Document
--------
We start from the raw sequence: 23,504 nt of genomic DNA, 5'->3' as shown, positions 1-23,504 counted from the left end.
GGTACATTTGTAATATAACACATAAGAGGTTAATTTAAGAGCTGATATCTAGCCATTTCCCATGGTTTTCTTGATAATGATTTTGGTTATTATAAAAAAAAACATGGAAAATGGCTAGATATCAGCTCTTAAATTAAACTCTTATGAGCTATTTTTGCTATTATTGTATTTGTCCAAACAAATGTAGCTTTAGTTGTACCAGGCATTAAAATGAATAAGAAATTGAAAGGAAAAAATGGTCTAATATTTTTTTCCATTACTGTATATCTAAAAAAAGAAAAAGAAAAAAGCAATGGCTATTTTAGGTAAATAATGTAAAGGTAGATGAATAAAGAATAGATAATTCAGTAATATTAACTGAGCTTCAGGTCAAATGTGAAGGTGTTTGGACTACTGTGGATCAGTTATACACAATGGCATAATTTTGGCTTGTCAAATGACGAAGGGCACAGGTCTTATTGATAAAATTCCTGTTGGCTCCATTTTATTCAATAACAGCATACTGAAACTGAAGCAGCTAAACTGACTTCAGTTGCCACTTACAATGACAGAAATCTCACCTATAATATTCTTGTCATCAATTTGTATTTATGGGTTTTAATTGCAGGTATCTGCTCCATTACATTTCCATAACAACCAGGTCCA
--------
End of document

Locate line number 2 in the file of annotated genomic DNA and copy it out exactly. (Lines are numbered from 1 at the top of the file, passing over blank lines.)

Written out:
GGTACATTTGTAATATAACACATAAGAGGTTAATTTAAGAGCTGATATCTAGCCATTTCCCATGGTTTTCTTGATAATGATTTTGGTTATTATAAAAAAAAACATGGAAAATGGCTAGATATCAGCTCTTAAATTAAACTCTTATGAGCTATTTTTGCTATTATTGTATTTGTCCAAACAAATGTAGCTTTAGTTGTACCAGGCATTAAAATGAATAAGAAATTGAAAGGAAAAAATGGTCTAATATTTTTTTCCATTACTGTATATCTAAAAAAAGAAAAAGAAAAAAGCAATGGCTATTTTAGGTAAATAATGTAAAGGTAGATGAATAAAGAATAGATAATTCAGTAATATTAACTGAGCTTCAGGTCAAATGTGAAGGTGTTTGGACTACTGTGGATCAGTTATACACAATGGCATAATTTTGGCTTGTCAAATGACGAAGGGCACAGGTCTTATTGATAAAATTCCTGTTGGCTCCATTTTATTCAATAACAGCATACTGAAACTGAAGCAGCTAAACTGACTTCAGTTGCCACTTACAATGACAGAAATCTCACCTATAATATTCTTGTCATCAATTTGTATTTATGGGTTTTAATTGCAGGTATCTGCTCCATTACATTTCCATAACAACCAGGTCCA